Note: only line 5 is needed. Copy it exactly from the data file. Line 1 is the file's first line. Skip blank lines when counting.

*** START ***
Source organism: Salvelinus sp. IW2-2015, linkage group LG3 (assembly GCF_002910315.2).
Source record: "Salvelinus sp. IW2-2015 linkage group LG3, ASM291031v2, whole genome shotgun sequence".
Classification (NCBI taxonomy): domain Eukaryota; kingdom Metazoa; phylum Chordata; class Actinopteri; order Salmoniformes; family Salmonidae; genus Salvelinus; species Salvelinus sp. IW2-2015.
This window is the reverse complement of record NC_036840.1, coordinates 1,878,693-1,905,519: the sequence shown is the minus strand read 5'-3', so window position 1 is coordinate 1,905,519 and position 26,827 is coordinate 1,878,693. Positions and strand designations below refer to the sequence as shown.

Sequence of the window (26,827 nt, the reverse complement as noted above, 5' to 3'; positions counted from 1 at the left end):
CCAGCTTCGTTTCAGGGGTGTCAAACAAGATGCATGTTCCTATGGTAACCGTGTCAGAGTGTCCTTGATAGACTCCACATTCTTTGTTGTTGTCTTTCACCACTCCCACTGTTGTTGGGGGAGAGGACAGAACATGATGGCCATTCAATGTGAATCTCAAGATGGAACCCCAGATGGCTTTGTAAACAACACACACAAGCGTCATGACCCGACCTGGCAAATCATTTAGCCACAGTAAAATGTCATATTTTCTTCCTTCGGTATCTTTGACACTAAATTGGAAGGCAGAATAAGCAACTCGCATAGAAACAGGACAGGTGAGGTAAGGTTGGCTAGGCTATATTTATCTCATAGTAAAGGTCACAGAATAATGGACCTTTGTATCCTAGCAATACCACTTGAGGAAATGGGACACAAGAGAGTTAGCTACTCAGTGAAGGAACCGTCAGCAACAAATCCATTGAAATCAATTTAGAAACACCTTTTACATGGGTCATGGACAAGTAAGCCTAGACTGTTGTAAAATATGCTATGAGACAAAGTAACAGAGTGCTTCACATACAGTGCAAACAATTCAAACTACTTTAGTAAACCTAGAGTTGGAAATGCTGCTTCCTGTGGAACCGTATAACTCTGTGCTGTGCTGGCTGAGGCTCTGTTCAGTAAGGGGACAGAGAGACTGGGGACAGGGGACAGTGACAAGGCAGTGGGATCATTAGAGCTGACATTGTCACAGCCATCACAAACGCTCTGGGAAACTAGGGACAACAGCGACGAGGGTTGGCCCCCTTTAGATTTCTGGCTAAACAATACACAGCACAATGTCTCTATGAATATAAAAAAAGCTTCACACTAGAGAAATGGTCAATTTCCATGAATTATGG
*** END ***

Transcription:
Sequence of the window (26,827 nt, the reverse complement as noted above, 5' to 3'; positions counted from 1 at the left end):